To understand normal development and differentiation, it is necessary to determine the mechanisms by which cells initiate new programs of gene expression and promote formation of specific cell lineages. Typically, this involves activation of genes that are transcriptionally silent and that are likely incorporated into repressive chromatin structure. Evidence supports the idea that differentiation specific transcriptional regulators and enzymes that remodel or alter chromatin structure cooperate to render genomic DNA more accessible to the transcriptional machinery. SWI/SNF enzymes remodel nucleosome structure in an ATP dependent manner and facilitate transcription factor function in vitro and in vivo. Components of these enzymes are essential for embryonic development and some act as tumor suppressors. Additionally, SWI/SNF enzymes interact with other known tumor suppressors and are implicated in cell cycle control. Thus these enzymes are broadly required for normal cell function and for differentiation and development, and their misregulation is implicated in tumor formation. Skeletal muscle differentiation has long been a model for studying fundamental principles of tissue differentiation. We have made extensive use of cell culture models to identify and characterize chromatin remodeling enzyme function during skeletal muscle differentiation. Via modification of existing methodologies, we are now also capable of examining changes in chromatin structure and regulatory protein interactions that lead to gene activation during embryonic myogenesis and during the activation and maintenance of gene expression in adult tissue. Recent advances allow us to examine the regulation of myogenic gene expression specifically in the somites, at the start of myogenesis in the embryo, which further extends our abilities to understand the molecular control of myogenesis in the context of embryonic development. This renewal application will focus on SWI/SNF chromatin remodeling enzyme function at several levels. We will investigate how SWI/SNF enzymes cooperate with myogenic transcription factors and histone modifying enzymes to promote temporal control of myogenic gene expression (AIm 1). We will investigate how signal transduction pathways required for myogenesis regulate chromatin remodeling enzyme function (Aim 2). Finally, we will investigate SWI/SNF chromatin remodeling enzyme function in the differentiation dependent rearrangement of myogenic gene positioning in the nucleus and how this process contributes to the temporal control of myogenic gene expression (Aim 3).

Public Health Relevance

Our proposed studies addressing the regulation of tissue-specific gene expression during embryonic and adult skeletal muscle differentiation and maintenance at a molecular level will have significant impact on our overall understanding of muscle development in the embryo and muscle regeneration in the adult. This work will also increase our understanding of changes that occur in muscle diseases where increased muscle growth (hypertrophy) or reduced muscle development (hypotrophy) are exhibited and on the formation of rhabdomyosarcomas, which are tumors of myogenic derivation.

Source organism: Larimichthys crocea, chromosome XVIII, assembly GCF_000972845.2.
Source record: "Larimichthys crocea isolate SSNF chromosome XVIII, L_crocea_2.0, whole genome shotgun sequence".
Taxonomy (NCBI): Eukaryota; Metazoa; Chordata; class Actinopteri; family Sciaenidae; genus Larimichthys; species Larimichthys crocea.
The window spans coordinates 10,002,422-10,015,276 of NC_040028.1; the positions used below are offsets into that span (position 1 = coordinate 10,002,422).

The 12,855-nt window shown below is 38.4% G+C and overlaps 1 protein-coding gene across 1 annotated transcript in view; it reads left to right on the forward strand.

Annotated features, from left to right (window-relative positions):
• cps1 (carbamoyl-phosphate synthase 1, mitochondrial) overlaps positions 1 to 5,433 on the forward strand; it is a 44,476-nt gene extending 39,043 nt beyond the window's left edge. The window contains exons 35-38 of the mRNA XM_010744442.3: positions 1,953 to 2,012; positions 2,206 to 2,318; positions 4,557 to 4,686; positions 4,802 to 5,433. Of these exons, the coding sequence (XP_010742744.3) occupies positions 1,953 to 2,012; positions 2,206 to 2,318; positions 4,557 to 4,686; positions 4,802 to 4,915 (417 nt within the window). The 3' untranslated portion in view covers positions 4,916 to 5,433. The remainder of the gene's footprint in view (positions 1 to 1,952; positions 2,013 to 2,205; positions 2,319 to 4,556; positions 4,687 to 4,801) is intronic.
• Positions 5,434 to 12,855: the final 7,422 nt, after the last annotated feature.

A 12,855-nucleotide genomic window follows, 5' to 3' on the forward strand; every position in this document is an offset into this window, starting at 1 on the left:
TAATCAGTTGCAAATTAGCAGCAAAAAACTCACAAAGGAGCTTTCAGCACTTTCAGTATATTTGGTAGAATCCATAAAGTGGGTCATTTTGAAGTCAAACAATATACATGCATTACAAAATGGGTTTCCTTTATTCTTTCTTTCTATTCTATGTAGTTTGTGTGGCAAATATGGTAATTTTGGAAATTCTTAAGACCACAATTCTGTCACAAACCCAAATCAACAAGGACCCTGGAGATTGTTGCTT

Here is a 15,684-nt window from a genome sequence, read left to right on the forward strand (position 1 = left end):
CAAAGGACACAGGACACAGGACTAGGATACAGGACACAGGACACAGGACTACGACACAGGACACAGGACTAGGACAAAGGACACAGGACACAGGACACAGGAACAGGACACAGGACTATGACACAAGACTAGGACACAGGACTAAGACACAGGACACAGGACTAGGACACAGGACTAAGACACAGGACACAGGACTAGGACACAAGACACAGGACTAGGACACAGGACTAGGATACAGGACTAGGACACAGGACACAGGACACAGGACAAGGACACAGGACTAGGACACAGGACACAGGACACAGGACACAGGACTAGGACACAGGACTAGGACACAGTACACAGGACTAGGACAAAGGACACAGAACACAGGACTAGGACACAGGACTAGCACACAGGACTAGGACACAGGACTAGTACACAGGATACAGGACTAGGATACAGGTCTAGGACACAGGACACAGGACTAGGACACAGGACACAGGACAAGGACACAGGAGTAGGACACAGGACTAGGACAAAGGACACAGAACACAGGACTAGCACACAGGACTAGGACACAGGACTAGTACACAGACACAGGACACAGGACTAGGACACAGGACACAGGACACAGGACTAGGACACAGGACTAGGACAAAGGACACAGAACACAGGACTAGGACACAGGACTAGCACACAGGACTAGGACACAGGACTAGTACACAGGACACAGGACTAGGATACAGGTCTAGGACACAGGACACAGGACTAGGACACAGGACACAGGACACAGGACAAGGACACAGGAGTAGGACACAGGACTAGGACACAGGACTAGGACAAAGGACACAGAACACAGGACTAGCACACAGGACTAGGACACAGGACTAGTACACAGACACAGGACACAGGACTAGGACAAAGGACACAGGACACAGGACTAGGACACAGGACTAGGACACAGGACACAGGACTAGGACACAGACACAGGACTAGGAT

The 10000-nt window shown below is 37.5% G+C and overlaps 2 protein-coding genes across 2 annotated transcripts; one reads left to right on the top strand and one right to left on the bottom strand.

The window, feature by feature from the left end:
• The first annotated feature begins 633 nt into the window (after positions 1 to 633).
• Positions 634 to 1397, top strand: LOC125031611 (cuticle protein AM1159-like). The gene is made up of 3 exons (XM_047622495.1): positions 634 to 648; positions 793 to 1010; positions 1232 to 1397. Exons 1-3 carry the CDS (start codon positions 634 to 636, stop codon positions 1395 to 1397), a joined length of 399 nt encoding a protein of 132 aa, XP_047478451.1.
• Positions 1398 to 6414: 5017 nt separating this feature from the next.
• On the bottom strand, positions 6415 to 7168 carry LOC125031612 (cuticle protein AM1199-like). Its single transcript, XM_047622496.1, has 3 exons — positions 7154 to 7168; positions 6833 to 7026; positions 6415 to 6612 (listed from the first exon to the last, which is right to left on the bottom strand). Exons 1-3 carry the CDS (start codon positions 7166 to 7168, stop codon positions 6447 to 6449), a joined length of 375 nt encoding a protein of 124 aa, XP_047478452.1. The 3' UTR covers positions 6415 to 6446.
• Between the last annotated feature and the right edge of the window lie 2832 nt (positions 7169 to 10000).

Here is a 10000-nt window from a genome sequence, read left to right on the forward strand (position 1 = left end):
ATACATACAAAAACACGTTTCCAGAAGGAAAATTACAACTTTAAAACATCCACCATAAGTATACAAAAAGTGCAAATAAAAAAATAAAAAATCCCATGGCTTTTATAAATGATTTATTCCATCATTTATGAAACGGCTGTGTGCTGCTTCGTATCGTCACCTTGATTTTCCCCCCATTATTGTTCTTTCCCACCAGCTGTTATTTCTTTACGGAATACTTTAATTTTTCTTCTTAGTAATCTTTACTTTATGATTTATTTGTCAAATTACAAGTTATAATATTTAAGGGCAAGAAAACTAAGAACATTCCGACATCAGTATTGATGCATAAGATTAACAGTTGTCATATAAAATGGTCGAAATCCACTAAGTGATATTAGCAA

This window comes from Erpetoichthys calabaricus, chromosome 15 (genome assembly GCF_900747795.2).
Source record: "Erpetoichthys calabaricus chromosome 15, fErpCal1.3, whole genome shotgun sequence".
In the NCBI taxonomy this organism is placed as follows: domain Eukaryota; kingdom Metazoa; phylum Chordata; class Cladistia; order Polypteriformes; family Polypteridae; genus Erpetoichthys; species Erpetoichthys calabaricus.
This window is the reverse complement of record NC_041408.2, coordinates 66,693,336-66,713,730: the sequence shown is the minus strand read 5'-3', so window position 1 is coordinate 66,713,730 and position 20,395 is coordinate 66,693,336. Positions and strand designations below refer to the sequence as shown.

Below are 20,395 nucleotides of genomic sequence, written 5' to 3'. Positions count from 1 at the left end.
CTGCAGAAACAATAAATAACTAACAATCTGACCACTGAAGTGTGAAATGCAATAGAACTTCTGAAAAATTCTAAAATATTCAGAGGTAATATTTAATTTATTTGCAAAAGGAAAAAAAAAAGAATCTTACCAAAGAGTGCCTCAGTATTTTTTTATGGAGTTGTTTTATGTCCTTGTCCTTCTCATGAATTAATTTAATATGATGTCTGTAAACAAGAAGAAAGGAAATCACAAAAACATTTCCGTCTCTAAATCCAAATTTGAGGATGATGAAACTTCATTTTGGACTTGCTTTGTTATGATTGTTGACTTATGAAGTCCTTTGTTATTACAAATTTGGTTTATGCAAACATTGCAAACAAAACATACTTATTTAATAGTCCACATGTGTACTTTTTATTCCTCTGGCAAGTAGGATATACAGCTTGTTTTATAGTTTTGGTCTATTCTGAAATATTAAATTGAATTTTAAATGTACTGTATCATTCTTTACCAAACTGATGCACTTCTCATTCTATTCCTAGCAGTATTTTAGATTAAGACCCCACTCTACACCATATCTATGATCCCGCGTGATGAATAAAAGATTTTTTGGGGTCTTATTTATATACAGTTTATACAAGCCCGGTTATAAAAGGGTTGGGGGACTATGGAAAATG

Agency
National Institute of Health (NIH)
Institute
National Institute of General Medical Sciences (NIGMS)
Type
Research Project (R01)
Project #
5R01GM056244-17
Application #
8691855
Study Section
Special Emphasis Panel (ZRG1)
Program Officer
Carter, Anthony D
Project Start
1997-08-01
Project End
2015-06-30
Budget Start
2014-07-01
Budget End
2015-06-30
Support Year
17
Fiscal Year
2014
Total Cost
Indirect Cost
Name
University of Massachusetts Medical School Worcester
Department
Anatomy/Cell Biology
Type
Schools of Medicine
DUNS #
City
Worcester
State
MA
Country
United States
Zip Code
01655
Padilla-Benavides, Teresita; Nasipak, Brian T; Paskavitz, Amanda L et al. (2017) Casein kinase 2-mediated phosphorylation of Brahma-related gene 1 controls myoblast proliferation and contributes to SWI/SNF complex composition. J Biol Chem 292:18592-18607
Harada, Akihito; Ohkawa, Yasuyuki; Imbalzano, Anthony N (2017) Temporal regulation of chromatin during myoblast differentiation. Semin Cell Dev Biol 72:77-86
LeBlanc, Scott E; Wu, Qiong; Lamba, Pallavi et al. (2016) Promoter-enhancer looping at the PPAR?2 locus during adipogenic differentiation requires the Prmt5 methyltransferase. Nucleic Acids Res 44:5133-47
Hu, Yu-Jie; Imbalzano, Anthony N (2016) Global gene expression profiling of JMJD6- and JMJD4-depleted mouse NIH3T3 fibroblasts. Sci Data 3:160022
Gerstenberger, Brian S; Trzupek, John D; Tallant, Cynthia et al. (2016) Identification of a Chemical Probe for Family VIII Bromodomains through Optimization of a Fragment Hit. J Med Chem 59:4800-11
Hu, Yu-Jie; Belaghzal, Houda; Hsiao, Wen-Yu et al. (2015) Transcriptional and post-transcriptional control of adipocyte differentiation by Jumonji domain-containing protein 6. Nucleic Acids Res 43:7790-804
Padilla-Benavides, Teresita; Nasipak, Brian T; Imbalzano, Anthony N (2015) Brg1 Controls the Expression of Pax7 to Promote Viability and Proliferation of Mouse Primary Myoblasts. J Cell Physiol 230:2990-7
Harada, Akihito; Mallappa, Chandrashekara; Okada, Seiji et al. (2015) Spatial re-organization of myogenic regulatory sequences temporally controls gene expression. Nucleic Acids Res 43:2008-21
Nasipak, Brian T; Padilla-Benavides, Teresita; Green, Karin M et al. (2015) Opposing calcium-dependent signalling pathways control skeletal muscle differentiation by regulating a chromatin remodelling enzyme. Nat Commun 6:7441
Cho, Ok Hyun; Mallappa, Chandrashekara; Hernández-Hernández, J Manuel et al. (2015) Contrasting roles for MyoD in organizing myogenic promoter structures during embryonic skeletal muscle development. Dev Dyn 244:43-55

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